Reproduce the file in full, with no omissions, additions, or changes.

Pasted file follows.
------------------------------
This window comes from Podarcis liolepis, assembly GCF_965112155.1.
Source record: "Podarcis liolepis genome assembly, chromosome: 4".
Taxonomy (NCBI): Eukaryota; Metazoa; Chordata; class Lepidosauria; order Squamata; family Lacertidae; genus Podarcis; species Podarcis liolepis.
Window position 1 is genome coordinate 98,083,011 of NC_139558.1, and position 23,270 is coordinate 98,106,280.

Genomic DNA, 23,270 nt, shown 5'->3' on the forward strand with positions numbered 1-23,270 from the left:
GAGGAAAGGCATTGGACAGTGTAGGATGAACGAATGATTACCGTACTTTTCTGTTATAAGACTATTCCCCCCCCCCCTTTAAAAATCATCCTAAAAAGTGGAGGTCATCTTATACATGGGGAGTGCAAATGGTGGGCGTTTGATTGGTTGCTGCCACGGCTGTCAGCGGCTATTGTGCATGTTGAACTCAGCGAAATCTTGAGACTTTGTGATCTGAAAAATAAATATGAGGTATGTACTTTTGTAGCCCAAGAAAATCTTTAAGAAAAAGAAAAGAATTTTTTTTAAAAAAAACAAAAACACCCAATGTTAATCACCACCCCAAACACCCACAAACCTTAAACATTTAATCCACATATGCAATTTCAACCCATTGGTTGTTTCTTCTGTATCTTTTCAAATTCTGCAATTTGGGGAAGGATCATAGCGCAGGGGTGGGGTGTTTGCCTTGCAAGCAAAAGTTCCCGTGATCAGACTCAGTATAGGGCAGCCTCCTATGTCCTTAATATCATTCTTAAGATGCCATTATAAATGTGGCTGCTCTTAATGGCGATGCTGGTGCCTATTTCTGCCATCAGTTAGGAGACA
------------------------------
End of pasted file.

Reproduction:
This window comes from Podarcis liolepis, assembly GCF_965112155.1.
Source record: "Podarcis liolepis genome assembly, chromosome: 4".
Taxonomy (NCBI): Eukaryota; Metazoa; Chordata; class Lepidosauria; order Squamata; family Lacertidae; genus Podarcis; species Podarcis liolepis.
Window position 1 is genome coordinate 98,083,011 of NC_139558.1, and position 23,270 is coordinate 98,106,280.

Genomic DNA, 23,270 nt, shown 5'->3' on the forward strand with positions numbered 1-23,270 from the left:
GAGGAAAGGCATTGGACAGTGTAGGATGAACGAATGATTACCGTACTTTTCTGTTATAAGACTATTCCCCCCCCCCCTTTAAAAATCATCCTAAAAAGTGGAGGTCATCTTATACATGGGGAGTGCAAATGGTGGGCGTTTGATTGGTTGCTGCCACGGCTGTCAGCGGCTATTGTGCATGTTGAACTCAGCGAAATCTTGAGACTTTGTGATCTGAAAAATAAATATGAGGTATGTACTTTTGTAGCCCAAGAAAATCTTTAAGAAAAAGAAAAGAATTTTTTTTAAAAAAAACAAAAACACCCAATGTTAATCACCACCCCAAACACCCACAAACCTTAAACATTTAATCCACATATGCAATTTCAACCCATTGGTTGTTTCTTCTGTATCTTTTCAAATTCTGCAATTTGGGGAAGGATCATAGCGCAGGGGTGGGGTGTTTGCCTTGCAAGCAAAAGTTCCCGTGATCAGACTCAGTATAGGGCAGCCTCCTATGTCCTTAATATCATTCTTAAGATGCCATTATAAATGTGGCTGCTCTTAATGGCGATGCTGGTGCCTATTTCTGCCATCAGTTAGGAGACA